by Abigail Leon
We are all familiar with the seven-year marriage itch, but do you know that knitters experience a similar problem? Halfway through a project a knitter experiences the itch to just be done with it and to move on to something more invigorating.There are many stages of knitting. There is choosing a project, picking out the perfect color(s) of yarn, casting on, knitting the project, and finally binding off (sometimes you need to sew a couple of things or add buttons, but there is no more knitting). Throughout a project your emotions will go through a roller coaster, like a relationship. You will feel anticipation when you find a pattern, and when choosing the needles and yarn you will feel giddy at the thought of using them. Then when you cast on you are excited because you are starting the new project.
At first you will see progress and your excitement won’t abate, but when you start to get bored or tired of doing the same stitches or repeats, your excitement gives way to frustration. You just think “why is this taking forever?”. And then it starts. Your mind starts to think about the next project and “oh look at that beautiful yarn, it would be great for… I should start it now…”. I am going to give you a few pointers on how to knit a project from casting on to binding off.
One of the things that I love about knitting is that you can knit anything. Anything. Do you have a pet? You can knit your pet a sweater, a collar, a toy, a bed, and so much more. Shoot, you can even knit a doll of your pet wearing cute clothes (or not)! The possibilities of the things that you could knit are endless.
You want to make sure that you choose a pattern that interests you. For example, if you hate knitting with circular needles or double-pointed needles, then stay away from three-dimensional projects (balls, dolls, etc.). If you hate knitting in just plain garter stitch (knitting all rows) then add some texture (ribbing, cables, bobbles, and the like). You can always adjust a pattern to your preferences. For our purposes, let’s say that you hate knitting scarves because they take forever to knit and you absolutely hate garter stitch scarves. Well the solution to that is simple. Use a variety of stitches and designs for your scarf to make sure that your interest throughout the scarf does not wane.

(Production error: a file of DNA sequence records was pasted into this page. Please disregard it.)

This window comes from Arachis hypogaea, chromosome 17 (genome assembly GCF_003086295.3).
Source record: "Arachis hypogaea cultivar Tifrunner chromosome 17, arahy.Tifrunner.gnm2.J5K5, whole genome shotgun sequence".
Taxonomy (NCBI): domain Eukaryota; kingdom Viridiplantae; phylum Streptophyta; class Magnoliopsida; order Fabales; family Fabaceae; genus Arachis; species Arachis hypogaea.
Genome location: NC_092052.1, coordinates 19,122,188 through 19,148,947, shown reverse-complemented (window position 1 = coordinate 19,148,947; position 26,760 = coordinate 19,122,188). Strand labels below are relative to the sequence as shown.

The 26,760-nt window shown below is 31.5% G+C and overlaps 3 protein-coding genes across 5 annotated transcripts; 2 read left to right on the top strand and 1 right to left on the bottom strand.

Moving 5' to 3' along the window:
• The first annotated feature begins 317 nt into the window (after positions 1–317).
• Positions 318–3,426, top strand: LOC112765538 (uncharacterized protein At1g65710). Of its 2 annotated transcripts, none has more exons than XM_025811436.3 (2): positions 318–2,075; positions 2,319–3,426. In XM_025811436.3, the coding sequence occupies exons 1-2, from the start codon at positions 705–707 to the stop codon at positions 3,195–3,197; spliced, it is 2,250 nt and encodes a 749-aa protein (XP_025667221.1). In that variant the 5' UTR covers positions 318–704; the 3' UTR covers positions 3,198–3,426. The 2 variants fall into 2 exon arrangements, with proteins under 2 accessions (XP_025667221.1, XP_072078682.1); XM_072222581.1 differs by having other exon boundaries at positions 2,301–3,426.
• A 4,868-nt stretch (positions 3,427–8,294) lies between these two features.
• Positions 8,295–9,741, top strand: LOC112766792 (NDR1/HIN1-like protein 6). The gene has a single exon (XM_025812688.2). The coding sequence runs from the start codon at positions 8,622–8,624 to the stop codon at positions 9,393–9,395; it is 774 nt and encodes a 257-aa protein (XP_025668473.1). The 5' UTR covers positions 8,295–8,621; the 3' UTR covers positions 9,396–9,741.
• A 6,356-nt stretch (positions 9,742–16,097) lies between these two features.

Needles and Yarn
Picking out yarn and needles for a new project is one of my favorite things to do. I can go absolutely crazy at Michaels or Joann. You probably know exactly how I feel, the rush of seeing all of the beautiful yarn colors and feeling the different fibers. It is climactic. The yarn you pick is very important because not only will your fingers be on it until you finish your project (and possibly after that if it is a scarf, sweater, gloves, or socks), but your eyes will be looking at it (almost staring at it) as well. I cannot tell you how much I regret choosing a color that is so extremely bright, that it gives me a headache that lasts longer than I am knitting.
And needles! You want to be especially wary of the needles that you pick. You want to make sure that they are the right size for your yarn. Also, that when you knit a swatch, you get the same gauge (rows and stitches per square inch) as the pattern. This is crucial, more so when knitting socks than, say, a scarf. You also want to make sure that you feel comfortable with the needles. Sometimes aluminum needles are too slippery or stiff and you are more at ease with bamboo needles that are sticky and more flexible. It is really all about what you prefer. You can knit a scarf with straight needles or with circular needles, whichever strikes your fancy.